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Directed by Desire

An introduction to the collected poems of June Jordan.

by Adrienne Rich
June Jordan’s poetry embraces a half-century in which she dwelt as poet, intellectual, and activist: also as teacher, observer, and recorder. In a sense unusual among twentieth-century poets of the United States, she believed in and lived the urgency of the word—along with action—to resist abuses of power and violations of dignity in—and beyond—her country.

This book appears in a time when reflections of human solidarity, trust, compassion, and respect are in danger of disappearing from our public landscape, when what glares out from public discourse is division—not the great racial and class divides that have afflicted us since colonization but oppositions marked as “cultural”: modernity versus regression, fundamentalist faith versus secular reason, “red” versus “blue.” Without denying our cruel separations, Jordan went for human commonality, the opportunities for beholding and being seen by one another. One of her early poems, “Who Look at Me,” was originally written for a book of images of black Americans by white and black visual artists.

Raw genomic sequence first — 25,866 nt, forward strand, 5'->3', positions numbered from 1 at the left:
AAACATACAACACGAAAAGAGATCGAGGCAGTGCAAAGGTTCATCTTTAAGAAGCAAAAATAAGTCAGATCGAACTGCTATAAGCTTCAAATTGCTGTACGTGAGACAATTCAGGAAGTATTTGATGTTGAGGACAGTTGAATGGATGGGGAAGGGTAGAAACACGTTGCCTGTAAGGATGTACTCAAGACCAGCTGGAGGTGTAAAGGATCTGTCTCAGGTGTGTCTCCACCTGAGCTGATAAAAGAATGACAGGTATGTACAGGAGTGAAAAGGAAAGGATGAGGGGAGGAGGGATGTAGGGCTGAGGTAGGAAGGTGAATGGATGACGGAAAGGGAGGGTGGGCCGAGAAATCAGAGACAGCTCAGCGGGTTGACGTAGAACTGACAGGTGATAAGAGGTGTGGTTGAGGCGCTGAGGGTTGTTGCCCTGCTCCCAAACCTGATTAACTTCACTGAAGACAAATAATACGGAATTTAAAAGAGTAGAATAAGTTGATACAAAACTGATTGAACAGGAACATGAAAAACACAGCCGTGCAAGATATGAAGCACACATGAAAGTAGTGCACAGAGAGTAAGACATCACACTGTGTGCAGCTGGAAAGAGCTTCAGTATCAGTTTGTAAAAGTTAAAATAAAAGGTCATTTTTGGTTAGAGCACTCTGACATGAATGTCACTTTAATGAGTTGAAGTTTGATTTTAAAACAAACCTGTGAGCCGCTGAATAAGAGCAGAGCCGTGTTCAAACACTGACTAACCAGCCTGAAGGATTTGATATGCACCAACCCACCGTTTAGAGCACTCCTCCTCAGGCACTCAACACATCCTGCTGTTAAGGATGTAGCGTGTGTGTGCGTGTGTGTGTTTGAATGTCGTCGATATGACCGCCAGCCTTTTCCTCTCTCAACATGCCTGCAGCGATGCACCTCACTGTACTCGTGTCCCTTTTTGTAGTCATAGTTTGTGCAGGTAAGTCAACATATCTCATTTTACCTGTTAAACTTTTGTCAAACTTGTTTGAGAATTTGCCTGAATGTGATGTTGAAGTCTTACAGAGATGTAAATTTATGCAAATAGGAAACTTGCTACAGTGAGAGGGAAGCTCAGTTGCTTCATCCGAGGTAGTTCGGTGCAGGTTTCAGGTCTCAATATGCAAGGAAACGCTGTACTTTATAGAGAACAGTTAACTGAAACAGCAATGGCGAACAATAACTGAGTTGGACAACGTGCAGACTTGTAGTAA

see me brown girl throat
that throbs from servitude

see me hearing fragile
leap
and lead a black boy
reckless to succeed
to wrap my pride
around tomorrow and to go
there
without fearing

see me darkly covered ribs
around my heart across my skull
thin skin protects the part
that dulls from longing
Jordan took the world as her field and theme and passion. She studied it, argued with it, went forth to meet it in every way she knew. Along with poems, she wrote children’s fiction, speeches, political journalism, musical plays, an opera libretto, and a memoir. But poetry stood at the core of her sensibility. Her teaching began in the 1960s with the founding of a poetry program for black and Puerto Rican youth in Brooklyn called The Voice of the Children; in her late years she created Poetry for the People, a course in the writing and teaching of poetry for students at the University of California-Berkeley. She saw poetry as integrated with everything else she did—journalism, theater work, activism, friendship. Poetry, for her, was no pavilion in a garden, nor simply testimony to her inner life.